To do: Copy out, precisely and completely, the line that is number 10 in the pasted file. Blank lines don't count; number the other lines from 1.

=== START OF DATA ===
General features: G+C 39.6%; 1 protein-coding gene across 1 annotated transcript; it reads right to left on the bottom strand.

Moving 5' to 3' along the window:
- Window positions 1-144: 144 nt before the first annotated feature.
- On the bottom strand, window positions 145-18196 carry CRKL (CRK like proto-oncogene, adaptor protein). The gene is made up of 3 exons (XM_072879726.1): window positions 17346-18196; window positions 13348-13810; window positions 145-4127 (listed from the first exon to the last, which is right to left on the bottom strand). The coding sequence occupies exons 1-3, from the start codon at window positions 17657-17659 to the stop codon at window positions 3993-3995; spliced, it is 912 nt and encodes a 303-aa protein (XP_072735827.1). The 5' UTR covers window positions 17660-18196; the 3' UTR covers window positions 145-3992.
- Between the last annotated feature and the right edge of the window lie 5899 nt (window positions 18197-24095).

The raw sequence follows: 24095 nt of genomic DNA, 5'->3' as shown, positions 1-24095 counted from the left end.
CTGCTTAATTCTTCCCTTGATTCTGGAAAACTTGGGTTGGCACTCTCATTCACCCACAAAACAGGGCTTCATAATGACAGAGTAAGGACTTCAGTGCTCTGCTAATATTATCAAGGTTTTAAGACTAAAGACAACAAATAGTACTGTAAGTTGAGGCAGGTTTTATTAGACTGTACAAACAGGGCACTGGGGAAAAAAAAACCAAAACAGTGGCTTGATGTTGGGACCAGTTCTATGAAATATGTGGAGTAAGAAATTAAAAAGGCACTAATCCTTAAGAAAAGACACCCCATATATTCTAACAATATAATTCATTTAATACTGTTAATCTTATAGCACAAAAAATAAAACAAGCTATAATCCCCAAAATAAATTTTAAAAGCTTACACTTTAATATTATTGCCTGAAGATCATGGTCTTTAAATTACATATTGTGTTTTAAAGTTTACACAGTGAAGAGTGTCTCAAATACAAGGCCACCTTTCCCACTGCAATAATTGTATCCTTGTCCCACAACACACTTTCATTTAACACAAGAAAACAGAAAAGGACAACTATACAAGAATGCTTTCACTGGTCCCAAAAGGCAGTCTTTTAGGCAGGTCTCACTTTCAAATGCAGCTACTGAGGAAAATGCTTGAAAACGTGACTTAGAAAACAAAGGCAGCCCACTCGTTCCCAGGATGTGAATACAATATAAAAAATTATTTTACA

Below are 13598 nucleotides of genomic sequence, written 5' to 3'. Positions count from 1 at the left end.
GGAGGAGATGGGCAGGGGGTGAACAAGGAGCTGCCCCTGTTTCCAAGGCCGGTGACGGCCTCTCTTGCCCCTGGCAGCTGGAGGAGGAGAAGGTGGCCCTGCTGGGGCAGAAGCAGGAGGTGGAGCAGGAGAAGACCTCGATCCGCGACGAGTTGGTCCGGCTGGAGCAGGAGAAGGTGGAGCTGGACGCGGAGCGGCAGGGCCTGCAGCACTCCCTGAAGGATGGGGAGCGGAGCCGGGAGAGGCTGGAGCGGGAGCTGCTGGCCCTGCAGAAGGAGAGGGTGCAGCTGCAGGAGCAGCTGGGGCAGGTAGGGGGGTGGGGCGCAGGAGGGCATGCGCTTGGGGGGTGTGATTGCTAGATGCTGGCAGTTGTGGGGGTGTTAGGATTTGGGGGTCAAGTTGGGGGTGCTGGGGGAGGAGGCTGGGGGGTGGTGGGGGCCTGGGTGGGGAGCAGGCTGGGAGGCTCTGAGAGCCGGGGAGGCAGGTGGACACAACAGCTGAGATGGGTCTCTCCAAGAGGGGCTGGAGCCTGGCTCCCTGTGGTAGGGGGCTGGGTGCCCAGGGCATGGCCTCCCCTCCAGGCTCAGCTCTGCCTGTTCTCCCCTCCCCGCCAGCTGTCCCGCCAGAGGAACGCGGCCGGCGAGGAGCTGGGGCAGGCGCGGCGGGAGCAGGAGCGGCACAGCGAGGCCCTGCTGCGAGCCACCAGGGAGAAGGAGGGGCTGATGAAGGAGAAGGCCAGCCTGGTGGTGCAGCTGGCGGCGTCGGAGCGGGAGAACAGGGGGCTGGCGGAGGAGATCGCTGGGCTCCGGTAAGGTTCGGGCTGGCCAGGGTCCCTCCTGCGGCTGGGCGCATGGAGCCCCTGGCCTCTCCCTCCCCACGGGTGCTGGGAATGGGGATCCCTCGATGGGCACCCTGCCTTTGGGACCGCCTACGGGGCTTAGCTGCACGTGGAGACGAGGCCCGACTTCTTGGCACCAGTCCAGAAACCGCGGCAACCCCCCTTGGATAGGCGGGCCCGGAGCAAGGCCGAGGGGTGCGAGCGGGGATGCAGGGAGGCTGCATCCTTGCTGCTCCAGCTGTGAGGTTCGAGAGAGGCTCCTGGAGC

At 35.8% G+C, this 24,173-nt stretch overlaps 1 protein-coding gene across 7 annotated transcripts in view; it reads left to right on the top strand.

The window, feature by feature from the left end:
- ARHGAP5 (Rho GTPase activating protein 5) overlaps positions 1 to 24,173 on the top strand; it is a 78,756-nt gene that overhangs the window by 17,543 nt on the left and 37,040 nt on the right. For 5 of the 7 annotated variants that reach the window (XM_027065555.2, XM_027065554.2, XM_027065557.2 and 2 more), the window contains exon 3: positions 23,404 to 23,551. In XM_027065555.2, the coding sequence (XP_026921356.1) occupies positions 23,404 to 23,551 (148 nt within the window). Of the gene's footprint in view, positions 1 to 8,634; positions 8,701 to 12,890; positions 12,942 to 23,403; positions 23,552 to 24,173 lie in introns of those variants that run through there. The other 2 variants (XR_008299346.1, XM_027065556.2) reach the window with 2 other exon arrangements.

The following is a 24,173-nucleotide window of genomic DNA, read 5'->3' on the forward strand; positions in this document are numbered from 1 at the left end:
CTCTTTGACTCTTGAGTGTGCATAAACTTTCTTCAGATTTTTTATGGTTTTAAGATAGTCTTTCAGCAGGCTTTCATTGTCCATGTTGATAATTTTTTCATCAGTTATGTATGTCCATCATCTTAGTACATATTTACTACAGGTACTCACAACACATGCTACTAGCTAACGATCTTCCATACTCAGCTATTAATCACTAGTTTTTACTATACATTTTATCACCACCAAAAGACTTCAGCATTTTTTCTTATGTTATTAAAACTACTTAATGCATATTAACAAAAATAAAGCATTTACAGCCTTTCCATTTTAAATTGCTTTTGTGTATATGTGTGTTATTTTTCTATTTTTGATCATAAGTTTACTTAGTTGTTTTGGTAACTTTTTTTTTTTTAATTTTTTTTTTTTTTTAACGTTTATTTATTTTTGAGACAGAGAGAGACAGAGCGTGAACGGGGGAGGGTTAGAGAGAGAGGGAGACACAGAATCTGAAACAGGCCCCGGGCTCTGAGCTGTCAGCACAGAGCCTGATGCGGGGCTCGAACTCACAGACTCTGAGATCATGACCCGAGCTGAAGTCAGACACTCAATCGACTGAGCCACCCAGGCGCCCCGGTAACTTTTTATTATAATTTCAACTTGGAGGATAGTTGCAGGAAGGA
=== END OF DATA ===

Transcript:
At 35.8% G+C, this 24,173-nt stretch overlaps 1 protein-coding gene across 7 annotated transcripts in view; it reads left to right on the top strand.